Do you know your AGI from your ARM from your PMI? Or does the mere mention of those acronyms make you go, "Huh?" If you don't speak personal finance, don't worry -- we're here to help.
Stewart, who wrote the screen adaptation and directed the film, says the movie is about more than their friendships. It's about women waiting for the next big thing in their lives to happen in order to be happy.
Only a very perceptive filmmaker could tackle the topic of race relations and be remotely successful. It would require a writer/director to be smart, balanced, sensitive and able to see both sides of the issue.
Driven by the drug war, the marijuana issue is continually debated in local, state, and federal jurisdictions about its illegality and wide-spread impact on the wider society as a whole.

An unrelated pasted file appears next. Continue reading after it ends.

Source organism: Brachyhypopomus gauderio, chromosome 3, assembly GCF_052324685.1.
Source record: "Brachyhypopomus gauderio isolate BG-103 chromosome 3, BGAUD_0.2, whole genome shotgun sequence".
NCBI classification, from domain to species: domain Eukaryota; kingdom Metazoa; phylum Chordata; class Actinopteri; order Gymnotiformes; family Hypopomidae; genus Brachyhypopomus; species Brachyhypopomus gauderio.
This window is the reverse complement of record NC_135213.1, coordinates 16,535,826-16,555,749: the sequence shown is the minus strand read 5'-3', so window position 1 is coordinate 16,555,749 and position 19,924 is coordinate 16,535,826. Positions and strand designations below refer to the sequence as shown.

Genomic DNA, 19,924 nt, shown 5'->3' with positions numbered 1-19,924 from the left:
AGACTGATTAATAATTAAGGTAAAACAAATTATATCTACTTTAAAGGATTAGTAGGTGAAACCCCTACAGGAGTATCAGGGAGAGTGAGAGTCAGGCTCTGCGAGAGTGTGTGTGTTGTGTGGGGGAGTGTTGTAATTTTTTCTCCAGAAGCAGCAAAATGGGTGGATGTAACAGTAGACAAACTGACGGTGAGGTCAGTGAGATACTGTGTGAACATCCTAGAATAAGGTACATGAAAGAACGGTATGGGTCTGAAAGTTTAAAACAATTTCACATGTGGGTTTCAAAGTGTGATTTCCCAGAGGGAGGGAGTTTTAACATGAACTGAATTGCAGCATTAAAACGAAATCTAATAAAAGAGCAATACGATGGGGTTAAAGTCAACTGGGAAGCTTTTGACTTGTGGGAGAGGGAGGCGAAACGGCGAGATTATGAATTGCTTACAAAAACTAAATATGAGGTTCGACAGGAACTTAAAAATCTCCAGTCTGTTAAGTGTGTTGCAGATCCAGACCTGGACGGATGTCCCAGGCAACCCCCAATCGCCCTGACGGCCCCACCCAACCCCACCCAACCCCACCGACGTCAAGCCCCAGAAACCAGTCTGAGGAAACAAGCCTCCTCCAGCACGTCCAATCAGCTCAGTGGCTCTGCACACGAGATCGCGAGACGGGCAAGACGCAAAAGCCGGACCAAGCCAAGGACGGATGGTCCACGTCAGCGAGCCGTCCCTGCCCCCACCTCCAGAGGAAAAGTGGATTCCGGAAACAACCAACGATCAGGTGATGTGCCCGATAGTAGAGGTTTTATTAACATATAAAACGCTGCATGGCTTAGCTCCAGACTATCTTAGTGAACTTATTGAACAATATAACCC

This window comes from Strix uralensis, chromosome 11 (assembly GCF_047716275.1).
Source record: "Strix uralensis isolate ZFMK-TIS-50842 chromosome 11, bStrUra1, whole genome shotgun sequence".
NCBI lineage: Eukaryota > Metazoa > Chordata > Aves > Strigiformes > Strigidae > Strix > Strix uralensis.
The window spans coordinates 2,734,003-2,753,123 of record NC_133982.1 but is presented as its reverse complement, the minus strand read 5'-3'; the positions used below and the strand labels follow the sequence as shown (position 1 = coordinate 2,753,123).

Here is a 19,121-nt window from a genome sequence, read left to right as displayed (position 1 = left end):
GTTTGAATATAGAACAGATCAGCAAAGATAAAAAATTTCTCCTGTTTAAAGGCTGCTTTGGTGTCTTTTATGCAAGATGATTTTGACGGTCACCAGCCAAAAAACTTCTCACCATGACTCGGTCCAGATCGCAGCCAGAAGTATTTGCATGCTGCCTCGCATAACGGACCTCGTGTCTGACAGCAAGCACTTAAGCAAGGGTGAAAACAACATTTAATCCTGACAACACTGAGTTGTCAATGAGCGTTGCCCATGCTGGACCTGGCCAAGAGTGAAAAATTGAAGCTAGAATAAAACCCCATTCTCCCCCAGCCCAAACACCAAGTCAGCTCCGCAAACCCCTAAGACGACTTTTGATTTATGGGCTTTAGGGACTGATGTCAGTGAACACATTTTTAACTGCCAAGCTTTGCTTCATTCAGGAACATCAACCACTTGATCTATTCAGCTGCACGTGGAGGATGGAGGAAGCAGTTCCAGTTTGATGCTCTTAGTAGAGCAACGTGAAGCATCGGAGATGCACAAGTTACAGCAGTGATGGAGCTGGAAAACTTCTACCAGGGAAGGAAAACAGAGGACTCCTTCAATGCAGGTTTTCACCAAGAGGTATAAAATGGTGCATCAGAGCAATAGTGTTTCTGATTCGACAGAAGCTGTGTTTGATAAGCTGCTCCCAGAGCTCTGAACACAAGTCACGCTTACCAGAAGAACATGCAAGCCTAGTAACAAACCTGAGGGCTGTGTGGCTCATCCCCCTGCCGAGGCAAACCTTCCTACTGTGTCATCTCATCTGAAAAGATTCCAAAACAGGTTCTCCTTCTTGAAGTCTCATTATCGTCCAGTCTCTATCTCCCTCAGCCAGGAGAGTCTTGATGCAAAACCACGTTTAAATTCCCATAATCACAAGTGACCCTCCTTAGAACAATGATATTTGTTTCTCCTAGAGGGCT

Gun violence destroys lives, tears families apart, and traumatizes entire communities. Too many elected officials have ignored this ongoing crisis, as well as the unacceptable fact that black Americans are more likely to die from homicide than Americans of all other races.
This is not just an educational but an economic issue and as such, every segment of society should support the president's efforts to find ways to expand early childhood education access for all children.
It's crucial for everyone in our community to know that leaving opportunities for health coverage on the table and trying to get along without health care only exacerbates the various health issues that already disproportionately impact LGBT people
I stayed away from my country for 11 years, raising my three daughters in the calm and safety of Canada. I decided I could not let everything my husband tried to achieve be forgotten or destroyed. When I landed back in Mogadishu, I was amazed by what I saw. And what shocked me most was what had happened to women.